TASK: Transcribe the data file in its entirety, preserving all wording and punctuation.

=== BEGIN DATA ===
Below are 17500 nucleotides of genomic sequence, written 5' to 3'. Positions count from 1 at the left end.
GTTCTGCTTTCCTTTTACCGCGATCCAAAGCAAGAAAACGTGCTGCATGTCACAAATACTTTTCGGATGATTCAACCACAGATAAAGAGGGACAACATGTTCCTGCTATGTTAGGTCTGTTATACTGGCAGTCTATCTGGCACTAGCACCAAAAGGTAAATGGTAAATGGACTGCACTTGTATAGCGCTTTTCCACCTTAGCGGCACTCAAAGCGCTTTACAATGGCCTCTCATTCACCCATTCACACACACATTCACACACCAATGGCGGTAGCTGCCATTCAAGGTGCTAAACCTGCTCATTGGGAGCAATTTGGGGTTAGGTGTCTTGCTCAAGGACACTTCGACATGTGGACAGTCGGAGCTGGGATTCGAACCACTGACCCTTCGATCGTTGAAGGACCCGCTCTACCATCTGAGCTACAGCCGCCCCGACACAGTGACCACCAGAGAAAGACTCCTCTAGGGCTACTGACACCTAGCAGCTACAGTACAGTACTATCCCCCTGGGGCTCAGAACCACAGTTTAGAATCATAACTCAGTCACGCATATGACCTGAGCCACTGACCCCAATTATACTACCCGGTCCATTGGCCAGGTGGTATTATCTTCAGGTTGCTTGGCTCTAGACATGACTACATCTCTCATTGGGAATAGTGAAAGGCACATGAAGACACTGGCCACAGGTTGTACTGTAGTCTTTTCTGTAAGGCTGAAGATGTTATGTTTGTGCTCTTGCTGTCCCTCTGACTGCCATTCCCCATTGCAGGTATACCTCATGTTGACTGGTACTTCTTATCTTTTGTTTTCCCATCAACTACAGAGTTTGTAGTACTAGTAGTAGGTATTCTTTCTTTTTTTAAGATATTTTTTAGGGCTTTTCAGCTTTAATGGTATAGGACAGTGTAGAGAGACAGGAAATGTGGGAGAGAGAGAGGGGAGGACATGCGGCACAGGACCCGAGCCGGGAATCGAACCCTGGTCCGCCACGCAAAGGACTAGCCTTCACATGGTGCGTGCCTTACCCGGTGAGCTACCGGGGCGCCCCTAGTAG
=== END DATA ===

Below are 17500 nucleotides of genomic sequence, written 5' to 3'. Positions count from 1 at the left end.
GTTCTGCTTTCCTTTTACCGCGATCCAAAGCAAGAAAACGTGCTGCATGTCACAAATACTTTTCGGATGATTCAACCACAGATAAAGAGGGACAACATGTTCCTGCTATGTTAGGTCTGTTATACTGGCAGTCTATCTGGCACTAGCACCAAAAGGTAAATGGTAAATGGACTGCACTTGTATAGCGCTTTTCCACCTTAGCGGCACTCAAAGCGCTTTACAATGGCCTCTCATTCACCCATTCACACACACATTCACACACCAATGGCGGTAGCTGCCATTCAAGGTGCTAAACCTGCTCATTGGGAGCAATTTGGGGTTAGGTGTCTTGCTCAAGGACACTTCGACATGTGGACAGTCGGAGCTGGGATTCGAACCACTGACCCTTCGATCGTTGAAGGACCCGCTCTACCATCTGAGCTACAGCCGCCCCGACACAGTGACCACCAGAGAAAGACTCCTCTAGGGCTACTGACACCTAGCAGCTACAGTACAGTACTATCCCCCTGGGGCTCAGAACCACAGTTTAGAATCATAACTCAGTCACGCATATGACCTGAGCCACTGACCCCAATTATACTACCCGGTCCATTGGCCAGGTGGTATTATCTTCAGGTTGCTTGGCTCTAGACATGACTACATCTCTCATTGGGAATAGTGAAAGGCACATGAAGACACTGGCCACAGGTTGTACTGTAGTCTTTTCTGTAAGGCTGAAGATGTTATGTTTGTGCTCTTGCTGTCCCTCTGACTGCCATTCCCCATTGCAGGTATACCTCATGTTGACTGGTACTTCTTATCTTTTGTTTTCCCATCAACTACAGAGTTTGTAGTACTAGTAGTAGGTATTCTTTCTTTTTTTAAGATATTTTTTAGGGCTTTTCAGCTTTAATGGTATAGGACAGTGTAGAGAGACAGGAAATGTGGGAGAGAGAGAGGGGAGGACATGCGGCACAGGACCCGAGCCGGGAATCGAACCCTGGTCCGCCACGCAAAGGACTAGCCTTCACATGGTGCGTGCCTTACCCGGTGAGCTACCGGGGCGCCCCTAGTAG